Mason, Simon. Secret Signals: The Euronumbers Mystery. Lake Geneva, WI: Tiare Publications, 1992.
Surveillant 2.4: "[M]ystery stations sending out coded numbers night and day, all over the shortwave radio bands."
McGinnis, George P. The Collective Works of Captain George P. McGinnis. Pensacola, FL: Naval Cryptologic Veterans Association, 2007.
Christensen, Cryptologia 32.1 (Jan. 2008), notes that much of what is here originally appeared in CRYPTOLOG. It "consists of 105 articles and 102 book reviews." These are mostly stories about people, not about operational matters.
Mendelson, Kenneth A., Stephen T. Walker, and Joan D. Winston. "The Evolution of Recent Cryptographic Policy in the United States." Cryptologia 22, no. 3 (Jul. 1998): 193-210.
Miller, David W. "Cryptanalysis Reexplored." International Journal of Intelligence and Counterintelligence 1, no. 2 (1986): 136-144.
Mollin, Richard A. Codes: The Guide to Secrecy from Ancient to Modern Times. Boca Raton, FL: Chapan & Hall/CRC, 2005.
Kruh, Cryptologia 30.1 (Jan. 2006), calls this "an excellent book with unique features."
Moore, Dan T., and Martha Waller. Cloak and Cipher. Indianapolis, IN: Bobbs-Merrill, 1962. London: Harrap, 1965.
Constantinides: This is an "introduction to cryptography and cryptanalysis," but also includes material on secret writing and other concealment forms. The authors give "historical examples and anecdotes that illustrate uses, misuses, successes, and failures of cryptology." The book suffers from being pre-Ultra.
Mrayati, Mohamad, Yahya Meer Alam, and H. Hassan at-Tayyan, eds. Al-Kindi's Treatise on Cryptanalysis. Volume One of Series, Arabic Origins of Cryptology. Riyadh, Saudi Arabia: King Faisal Center for Research and Islamic Studies, 2003.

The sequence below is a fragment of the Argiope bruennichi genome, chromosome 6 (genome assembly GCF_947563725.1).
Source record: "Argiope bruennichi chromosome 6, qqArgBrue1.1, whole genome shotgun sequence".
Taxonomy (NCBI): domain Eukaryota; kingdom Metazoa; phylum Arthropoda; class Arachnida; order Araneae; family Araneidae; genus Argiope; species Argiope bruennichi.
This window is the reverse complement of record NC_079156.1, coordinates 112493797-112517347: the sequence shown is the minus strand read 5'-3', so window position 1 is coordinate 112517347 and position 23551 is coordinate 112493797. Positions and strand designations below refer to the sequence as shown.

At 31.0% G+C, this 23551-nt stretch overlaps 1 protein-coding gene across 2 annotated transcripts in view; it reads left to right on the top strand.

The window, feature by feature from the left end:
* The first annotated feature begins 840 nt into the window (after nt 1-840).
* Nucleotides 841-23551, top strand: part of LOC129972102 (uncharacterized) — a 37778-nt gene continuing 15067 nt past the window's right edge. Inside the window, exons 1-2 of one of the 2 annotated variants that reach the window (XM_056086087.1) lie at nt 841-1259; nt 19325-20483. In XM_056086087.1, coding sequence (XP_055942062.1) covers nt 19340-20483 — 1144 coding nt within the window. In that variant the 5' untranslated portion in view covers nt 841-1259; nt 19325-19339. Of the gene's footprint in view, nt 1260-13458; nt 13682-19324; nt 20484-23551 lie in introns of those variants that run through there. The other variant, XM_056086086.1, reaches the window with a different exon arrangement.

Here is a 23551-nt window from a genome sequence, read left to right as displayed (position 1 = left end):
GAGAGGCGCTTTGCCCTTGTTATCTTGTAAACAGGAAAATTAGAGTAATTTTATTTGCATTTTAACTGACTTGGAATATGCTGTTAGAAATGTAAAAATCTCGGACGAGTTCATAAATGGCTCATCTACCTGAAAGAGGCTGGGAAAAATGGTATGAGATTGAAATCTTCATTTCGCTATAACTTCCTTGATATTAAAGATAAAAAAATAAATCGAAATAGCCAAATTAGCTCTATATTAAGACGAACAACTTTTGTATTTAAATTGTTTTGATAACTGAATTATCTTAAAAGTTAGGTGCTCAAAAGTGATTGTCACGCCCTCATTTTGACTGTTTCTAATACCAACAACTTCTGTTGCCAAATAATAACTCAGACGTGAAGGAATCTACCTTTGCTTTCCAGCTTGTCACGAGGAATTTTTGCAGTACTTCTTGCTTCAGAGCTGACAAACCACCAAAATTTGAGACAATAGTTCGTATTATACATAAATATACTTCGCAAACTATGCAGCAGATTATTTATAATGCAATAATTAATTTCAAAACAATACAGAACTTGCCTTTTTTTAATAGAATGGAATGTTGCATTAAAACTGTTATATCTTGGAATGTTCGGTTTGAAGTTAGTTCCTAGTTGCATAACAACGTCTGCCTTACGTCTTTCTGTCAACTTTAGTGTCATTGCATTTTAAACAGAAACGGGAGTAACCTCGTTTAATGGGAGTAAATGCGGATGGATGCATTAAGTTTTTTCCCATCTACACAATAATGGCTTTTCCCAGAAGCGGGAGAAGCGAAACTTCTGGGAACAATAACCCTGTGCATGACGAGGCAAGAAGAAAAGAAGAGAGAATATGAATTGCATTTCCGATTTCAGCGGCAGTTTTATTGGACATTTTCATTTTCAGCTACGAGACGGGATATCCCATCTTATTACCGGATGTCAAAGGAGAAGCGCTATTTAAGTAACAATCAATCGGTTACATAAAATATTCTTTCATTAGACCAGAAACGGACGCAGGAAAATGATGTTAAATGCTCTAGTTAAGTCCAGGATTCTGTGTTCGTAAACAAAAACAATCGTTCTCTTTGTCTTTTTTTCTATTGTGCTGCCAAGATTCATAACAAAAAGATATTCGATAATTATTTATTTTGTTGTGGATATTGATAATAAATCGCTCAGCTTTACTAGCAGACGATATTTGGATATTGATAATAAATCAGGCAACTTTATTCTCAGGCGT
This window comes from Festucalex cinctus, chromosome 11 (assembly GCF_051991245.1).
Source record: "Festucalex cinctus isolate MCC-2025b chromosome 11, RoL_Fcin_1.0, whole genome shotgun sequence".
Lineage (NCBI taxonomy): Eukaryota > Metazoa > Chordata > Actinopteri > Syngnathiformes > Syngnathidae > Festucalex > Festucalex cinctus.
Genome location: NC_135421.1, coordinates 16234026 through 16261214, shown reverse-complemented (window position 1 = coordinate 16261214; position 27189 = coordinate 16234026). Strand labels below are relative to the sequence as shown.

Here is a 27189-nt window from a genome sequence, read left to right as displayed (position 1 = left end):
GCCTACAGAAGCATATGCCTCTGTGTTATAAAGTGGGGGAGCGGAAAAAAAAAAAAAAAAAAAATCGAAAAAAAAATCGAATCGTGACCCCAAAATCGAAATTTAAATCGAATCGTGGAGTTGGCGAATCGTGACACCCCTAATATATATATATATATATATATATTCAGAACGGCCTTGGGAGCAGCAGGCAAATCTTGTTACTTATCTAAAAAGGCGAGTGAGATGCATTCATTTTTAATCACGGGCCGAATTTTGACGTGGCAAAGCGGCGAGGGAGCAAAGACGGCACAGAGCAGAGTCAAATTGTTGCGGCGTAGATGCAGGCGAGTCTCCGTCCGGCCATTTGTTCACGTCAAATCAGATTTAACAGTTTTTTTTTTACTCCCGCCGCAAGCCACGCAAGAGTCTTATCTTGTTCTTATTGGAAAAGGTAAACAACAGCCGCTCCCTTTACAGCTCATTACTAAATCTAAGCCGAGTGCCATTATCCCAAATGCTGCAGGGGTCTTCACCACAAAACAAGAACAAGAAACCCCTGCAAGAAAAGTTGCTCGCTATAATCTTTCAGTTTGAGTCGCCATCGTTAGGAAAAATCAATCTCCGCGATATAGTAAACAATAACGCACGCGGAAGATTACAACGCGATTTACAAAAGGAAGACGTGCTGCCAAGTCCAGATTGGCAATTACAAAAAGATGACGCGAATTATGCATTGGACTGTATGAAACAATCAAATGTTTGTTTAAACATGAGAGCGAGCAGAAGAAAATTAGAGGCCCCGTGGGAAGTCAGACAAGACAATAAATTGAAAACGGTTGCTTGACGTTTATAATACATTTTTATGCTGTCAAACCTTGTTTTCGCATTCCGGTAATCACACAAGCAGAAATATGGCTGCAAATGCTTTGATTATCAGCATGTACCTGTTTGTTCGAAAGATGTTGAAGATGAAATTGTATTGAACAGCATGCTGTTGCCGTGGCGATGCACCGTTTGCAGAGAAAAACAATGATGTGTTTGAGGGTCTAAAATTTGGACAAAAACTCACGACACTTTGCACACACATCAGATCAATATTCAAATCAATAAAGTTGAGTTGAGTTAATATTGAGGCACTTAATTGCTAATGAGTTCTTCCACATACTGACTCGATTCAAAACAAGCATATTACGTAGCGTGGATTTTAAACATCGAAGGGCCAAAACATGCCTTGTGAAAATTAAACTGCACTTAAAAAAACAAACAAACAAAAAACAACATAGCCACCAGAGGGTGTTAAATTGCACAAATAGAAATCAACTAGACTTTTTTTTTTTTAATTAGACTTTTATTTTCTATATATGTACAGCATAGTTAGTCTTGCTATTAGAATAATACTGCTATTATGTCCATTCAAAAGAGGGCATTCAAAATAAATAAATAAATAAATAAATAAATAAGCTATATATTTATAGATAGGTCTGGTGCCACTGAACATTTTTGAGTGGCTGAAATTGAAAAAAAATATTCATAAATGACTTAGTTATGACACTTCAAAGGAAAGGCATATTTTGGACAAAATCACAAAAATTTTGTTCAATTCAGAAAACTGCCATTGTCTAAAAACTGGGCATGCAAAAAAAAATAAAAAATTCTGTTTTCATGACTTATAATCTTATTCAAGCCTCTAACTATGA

Kruh, Cryptologia 28.1, says that this work presents "the text of the oldest known manuscript in the world on cryptanalysis and offers a commentary by the editors on it." This is a "breakthrough discovery, excellent translation and invaluable contribution to the history of cryptology."
Murphy, Ann, and David Murphy. "The Role of Cryptography in Security for Electronic Commerce." ITB Journal 3 (May 2001): 21-50.
"This paper explores the major security concerns of businesses and users and describes the cryptographic techniques used to reduce such risks."
Norman, Bruce. Secret Warfare: The Battle of Codes and Ciphers. Newton Abbot, UK: David & Charles, 1973. Washington, DC: Acropolis Books, 1974. New York: Sterling, 1989.
According to Constantinides, this book recounts a number of "fairly well-known cases and events.... Norman's enthusiasm for the subject ... was not matched by an equal depth of treatment. There are also errors ... or missing facts on cases dealt with."
Pendergass, J.T. "Cryptanalytic Use of High-Speed Digital Computing Machines." Cryptologia 17, no. 2 (Apr. 1993): 124-147.
See Collin Burke, "An Introduction to an Historic Computer Document: The 1946 Pendergass Report Cryptanalysis and the Digital Computer," Cryptologia 17, no. 2 (Apr. 1993): 113-123.
Pratt, Fletcher. Secret and Urgent: The Story of Codes and Ciphers. Indianapolis, IN: Bobbs-Merrill, 1939. London: Robert Hale, 1939. GardenCity, NY: Blue Ribbon Books, 1942.
This work is beyond datedness, and there is little reason for anyone to read it today. Nevertheless, it was the first serious attempt at a book-length treatment of the history of cryptology until Kahn's The Codebreakers.
Pröse, Michael. Chiffiermaschinen und Entzifferungsgerate im Zweiten Weltkrieg: Technikgeschichte und informatikhistorische Aspekte. [Cipher Machines and Cryptanalytic Apparatuses in the Second World War: Technical History and Informational-Historical Aspects] Munich: Martin Meidenbauer-Verlagsbuchhandlung, 2006.
Kahn, I&NS 23.2 (Apr. 2008), says that this "book will be especially useful to those threading their way through the complexities of wartime encipherments and solutions."
Reynard, Robert. Secret Code Breaker III: A Cryptanalyst's Handbook. Jacksonville Beach, FL: Smith & Daniels Marketing, 1999. [Includes diskette with computer programs for deciphering secret messages.]